By Ewen Callaway Nature magazine
By transforming cells from human skin into working nerve cells, researchers may have come up with a model for nervous-system diseases and perhaps even regenerative therapies based on cell transplants.
The achievement, reported online today in Nature, is the latest in a fast-moving field called transdifferentiation, in which cells are forced to adopt new identities. In the past year, researchers have converted connective tissue cells found in skin into heart cells, blood cells and liver cells.
Transdifferentiation is an alternative to the cellular reprogramming that involves converting a mature cell into a pluripotent stem cell -- one capable of becoming many types of cell -- then coaxing the pluripotent cell into becoming a particular type of cell, such as neurons. Marius Wernig, a stem-cell researcher at Stanford University in California, and the leader of the study, says that skipping the pluripotency step could avoid some of the problems of making tissues from these induced pluripotent stem cells (iPSCs). The pluripotency technique can also take months to complete.
Wernig's team sparked the imaginations of cellular reprogrammers last year, when it transformed cells taken from the tip of a mouse's tail into working nerve cells. That feat of cellular alchemy took just three foreign genes-delivered into tail cells with a virus-and less than two weeks. "We thought that as it worked so great for the mouse, it should be no problem to work it out in humans," Wernig says. "That turned out to be wrong."
Not quite right
Those three genes also made human cells that looked like nerve cells but that did not fire the electric pulses characteristic of neurons. However, the addition of a fourth virus-delivered gene, found through trial and error, pushed fibroblast cells -- connective tissue cells found throughout the body and involved in wound healing -- collected from aborted fetuses and the foreskin of newborns to become bona fide neurons. After a couple of weeks in culture, many of the neurons responded to electric jolts by pumping ions across their membranes. A few weeks later still, these neurons started to form connections, or synapses, with the mouse neurons they were grown alongside.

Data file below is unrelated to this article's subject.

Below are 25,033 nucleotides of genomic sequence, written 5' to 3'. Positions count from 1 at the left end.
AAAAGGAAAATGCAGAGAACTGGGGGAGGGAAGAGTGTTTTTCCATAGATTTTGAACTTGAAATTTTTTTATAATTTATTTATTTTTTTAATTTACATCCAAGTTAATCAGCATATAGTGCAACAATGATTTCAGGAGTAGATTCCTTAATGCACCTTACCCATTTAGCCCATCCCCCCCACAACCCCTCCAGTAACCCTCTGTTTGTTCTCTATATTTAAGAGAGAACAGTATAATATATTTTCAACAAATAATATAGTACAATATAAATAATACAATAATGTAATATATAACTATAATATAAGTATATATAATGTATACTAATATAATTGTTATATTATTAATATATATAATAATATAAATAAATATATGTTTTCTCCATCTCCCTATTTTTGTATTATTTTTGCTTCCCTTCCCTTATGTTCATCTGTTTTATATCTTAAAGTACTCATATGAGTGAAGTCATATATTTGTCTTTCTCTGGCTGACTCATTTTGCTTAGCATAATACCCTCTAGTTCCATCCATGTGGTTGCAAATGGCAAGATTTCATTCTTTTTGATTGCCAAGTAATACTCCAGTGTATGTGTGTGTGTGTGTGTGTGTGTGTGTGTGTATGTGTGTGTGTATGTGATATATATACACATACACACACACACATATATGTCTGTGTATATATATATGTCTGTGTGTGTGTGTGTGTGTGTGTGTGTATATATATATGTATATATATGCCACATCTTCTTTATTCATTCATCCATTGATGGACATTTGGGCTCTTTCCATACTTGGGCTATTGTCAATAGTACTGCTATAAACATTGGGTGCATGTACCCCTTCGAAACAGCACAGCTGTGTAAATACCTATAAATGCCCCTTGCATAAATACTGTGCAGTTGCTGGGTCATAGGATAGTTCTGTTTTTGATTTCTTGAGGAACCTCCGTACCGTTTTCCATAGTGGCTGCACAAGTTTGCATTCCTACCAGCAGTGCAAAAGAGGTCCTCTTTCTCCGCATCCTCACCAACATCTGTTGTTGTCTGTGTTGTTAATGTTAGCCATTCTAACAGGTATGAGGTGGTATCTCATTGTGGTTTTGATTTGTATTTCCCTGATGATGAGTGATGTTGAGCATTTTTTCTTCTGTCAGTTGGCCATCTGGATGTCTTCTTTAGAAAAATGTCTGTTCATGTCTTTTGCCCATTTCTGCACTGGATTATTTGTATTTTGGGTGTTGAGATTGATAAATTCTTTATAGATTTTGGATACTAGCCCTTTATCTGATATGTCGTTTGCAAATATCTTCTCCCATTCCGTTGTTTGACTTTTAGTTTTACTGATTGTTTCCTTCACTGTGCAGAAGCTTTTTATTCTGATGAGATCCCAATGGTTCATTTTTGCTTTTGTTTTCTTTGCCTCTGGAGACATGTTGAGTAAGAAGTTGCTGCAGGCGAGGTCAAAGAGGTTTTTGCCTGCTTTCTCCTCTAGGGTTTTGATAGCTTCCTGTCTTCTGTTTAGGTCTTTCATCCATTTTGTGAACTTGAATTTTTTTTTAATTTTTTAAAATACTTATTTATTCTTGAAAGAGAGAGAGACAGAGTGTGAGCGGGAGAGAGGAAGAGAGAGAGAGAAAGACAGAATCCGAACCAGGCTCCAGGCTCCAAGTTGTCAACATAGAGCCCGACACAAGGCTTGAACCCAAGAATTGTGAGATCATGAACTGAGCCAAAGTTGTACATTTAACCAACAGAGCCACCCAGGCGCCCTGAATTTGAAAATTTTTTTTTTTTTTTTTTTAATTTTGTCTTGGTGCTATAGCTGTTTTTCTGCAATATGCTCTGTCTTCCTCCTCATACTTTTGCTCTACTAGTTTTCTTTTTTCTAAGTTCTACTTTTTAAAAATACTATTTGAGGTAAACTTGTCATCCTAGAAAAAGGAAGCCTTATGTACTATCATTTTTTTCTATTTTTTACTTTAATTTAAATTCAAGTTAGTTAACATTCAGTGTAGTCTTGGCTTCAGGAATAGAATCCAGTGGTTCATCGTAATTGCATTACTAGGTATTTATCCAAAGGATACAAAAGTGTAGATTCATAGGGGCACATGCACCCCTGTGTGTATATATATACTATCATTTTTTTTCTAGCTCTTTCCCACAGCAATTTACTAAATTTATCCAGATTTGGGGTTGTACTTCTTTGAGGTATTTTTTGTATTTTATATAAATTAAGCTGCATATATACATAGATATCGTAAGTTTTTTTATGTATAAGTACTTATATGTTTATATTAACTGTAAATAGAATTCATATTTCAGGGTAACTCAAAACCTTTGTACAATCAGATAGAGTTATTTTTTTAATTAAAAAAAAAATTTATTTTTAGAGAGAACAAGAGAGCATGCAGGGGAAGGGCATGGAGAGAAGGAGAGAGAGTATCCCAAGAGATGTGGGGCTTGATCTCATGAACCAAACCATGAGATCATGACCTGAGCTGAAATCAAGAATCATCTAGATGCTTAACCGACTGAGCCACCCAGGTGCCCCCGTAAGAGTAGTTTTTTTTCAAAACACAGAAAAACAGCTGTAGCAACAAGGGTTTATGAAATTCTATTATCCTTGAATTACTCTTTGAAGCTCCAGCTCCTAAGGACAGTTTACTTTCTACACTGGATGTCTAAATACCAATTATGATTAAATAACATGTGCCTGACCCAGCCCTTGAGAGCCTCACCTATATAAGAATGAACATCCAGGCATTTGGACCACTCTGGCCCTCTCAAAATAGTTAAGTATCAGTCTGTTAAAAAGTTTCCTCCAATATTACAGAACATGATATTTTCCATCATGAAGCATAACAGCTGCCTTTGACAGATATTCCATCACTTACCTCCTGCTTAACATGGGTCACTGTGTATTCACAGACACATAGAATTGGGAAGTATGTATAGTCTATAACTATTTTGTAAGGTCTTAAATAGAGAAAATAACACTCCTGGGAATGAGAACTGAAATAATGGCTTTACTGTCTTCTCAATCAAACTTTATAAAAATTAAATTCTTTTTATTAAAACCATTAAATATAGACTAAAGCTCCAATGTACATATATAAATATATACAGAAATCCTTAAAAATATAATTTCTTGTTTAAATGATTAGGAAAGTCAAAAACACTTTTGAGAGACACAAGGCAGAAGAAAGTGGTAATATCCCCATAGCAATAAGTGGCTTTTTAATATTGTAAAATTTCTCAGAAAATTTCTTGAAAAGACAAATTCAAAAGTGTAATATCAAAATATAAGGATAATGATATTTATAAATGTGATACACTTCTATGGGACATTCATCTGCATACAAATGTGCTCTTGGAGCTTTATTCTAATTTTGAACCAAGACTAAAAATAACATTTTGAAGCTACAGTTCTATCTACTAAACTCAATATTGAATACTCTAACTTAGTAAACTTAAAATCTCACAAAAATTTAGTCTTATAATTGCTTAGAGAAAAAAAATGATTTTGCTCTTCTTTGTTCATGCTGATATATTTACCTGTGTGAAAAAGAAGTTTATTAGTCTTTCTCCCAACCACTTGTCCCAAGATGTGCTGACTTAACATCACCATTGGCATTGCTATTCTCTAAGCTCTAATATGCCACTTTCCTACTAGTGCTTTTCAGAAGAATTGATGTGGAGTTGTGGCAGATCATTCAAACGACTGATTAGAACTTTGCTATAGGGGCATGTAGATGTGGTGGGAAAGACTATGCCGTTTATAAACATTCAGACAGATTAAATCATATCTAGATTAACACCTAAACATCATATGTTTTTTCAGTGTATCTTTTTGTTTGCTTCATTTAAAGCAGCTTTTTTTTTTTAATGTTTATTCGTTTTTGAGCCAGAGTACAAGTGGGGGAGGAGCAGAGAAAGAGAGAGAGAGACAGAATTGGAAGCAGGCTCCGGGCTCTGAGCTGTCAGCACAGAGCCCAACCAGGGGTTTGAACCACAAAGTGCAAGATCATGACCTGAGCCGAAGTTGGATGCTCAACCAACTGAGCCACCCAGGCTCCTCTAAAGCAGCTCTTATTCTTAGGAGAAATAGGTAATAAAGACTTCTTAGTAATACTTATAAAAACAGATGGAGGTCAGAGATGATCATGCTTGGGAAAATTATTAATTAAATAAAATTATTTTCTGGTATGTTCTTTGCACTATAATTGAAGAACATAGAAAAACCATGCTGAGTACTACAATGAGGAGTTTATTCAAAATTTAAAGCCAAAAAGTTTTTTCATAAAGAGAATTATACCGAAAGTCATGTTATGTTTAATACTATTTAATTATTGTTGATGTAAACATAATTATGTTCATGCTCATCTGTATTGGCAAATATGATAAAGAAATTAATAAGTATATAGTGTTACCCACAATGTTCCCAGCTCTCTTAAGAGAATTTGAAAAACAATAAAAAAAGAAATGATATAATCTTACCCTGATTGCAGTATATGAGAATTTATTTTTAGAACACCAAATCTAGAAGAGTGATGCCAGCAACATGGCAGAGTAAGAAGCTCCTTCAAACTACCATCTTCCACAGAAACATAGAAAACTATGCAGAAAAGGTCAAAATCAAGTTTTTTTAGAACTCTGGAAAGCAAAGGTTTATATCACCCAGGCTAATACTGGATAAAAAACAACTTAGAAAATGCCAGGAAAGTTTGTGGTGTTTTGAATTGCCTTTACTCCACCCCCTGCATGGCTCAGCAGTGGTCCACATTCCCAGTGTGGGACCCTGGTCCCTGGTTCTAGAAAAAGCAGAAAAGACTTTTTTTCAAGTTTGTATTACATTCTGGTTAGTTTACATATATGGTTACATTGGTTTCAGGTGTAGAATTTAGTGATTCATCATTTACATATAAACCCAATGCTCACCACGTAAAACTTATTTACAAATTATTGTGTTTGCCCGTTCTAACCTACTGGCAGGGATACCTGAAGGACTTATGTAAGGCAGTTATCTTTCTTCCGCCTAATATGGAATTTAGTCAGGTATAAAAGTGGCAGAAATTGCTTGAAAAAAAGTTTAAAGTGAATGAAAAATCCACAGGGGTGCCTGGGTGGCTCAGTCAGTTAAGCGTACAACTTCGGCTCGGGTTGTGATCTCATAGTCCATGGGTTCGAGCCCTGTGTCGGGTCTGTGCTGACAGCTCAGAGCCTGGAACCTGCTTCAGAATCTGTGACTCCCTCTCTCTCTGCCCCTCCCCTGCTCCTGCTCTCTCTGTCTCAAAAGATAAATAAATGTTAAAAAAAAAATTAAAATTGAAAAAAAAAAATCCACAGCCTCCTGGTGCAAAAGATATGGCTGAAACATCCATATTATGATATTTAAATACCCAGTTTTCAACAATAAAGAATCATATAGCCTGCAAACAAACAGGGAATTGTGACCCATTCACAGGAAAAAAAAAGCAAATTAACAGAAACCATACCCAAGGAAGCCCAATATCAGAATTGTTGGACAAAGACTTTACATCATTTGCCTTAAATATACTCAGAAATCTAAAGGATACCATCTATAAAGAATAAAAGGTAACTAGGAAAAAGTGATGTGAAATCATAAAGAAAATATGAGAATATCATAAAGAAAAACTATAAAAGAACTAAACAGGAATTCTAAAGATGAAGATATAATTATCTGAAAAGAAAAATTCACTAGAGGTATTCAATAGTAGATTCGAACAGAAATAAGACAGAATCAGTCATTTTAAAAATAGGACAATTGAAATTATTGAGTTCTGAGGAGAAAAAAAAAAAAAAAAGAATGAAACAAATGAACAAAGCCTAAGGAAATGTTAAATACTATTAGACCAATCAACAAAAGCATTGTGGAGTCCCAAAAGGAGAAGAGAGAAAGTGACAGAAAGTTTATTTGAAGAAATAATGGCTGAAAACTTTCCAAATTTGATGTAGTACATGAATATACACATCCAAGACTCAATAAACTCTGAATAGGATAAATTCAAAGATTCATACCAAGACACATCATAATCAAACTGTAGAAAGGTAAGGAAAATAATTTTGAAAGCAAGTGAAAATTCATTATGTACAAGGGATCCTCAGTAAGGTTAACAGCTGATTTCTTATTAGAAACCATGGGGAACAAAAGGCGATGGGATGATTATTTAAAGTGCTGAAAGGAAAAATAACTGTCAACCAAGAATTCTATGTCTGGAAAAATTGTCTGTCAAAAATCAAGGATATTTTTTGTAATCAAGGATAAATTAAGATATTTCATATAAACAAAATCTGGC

There are still kinks to work out, Wernig admits. Only 2-4% of the fibroblasts became neurons -- lower than the roughly 8% efficiency his team achieved with the mouse tail cells. And most of the resulting neurons communicated using a chemical called glutamate, limiting their use for understanding or treating diseases such as Parkinson's, which is characterized by problems in neurons that communicate with this chemical.
Wernig says that his team expects their efficiency to improve and is trying to make neurons that communicate using other chemicals.
Neurons forged through transdifferentation offer advantages over brain cells made from iPSCs, says Evan Snyder, a stem-cell biologist at the Sanford Burnham Medical Research Institute in San Diego, California. As well as being quicker to make, they are less likely to form tumors when they are implanted into tissue, he says.
On the downside, however, cellular signs of disease may only appear when a cell develops naturally, from a pluripotent stem cell into a differentiated neuron, Snyder says. Forcing a cell into becoming a neuron could cause scientists to miss aspects of a disease. Furthermore, the fibroblasts that are the starting material for transdifferentiation do not divide as readily as iPSCs, limiting their use in applications that require lots of cells, such as drug screening, Wernig says.
"I would say that both approaches should be actively pursued because you never know for which cases and specific applications one or the other may be more suitable," Wernig concludes.
This article is reproduced with permission from the magazine Nature. The article was first published on May 26, 2011.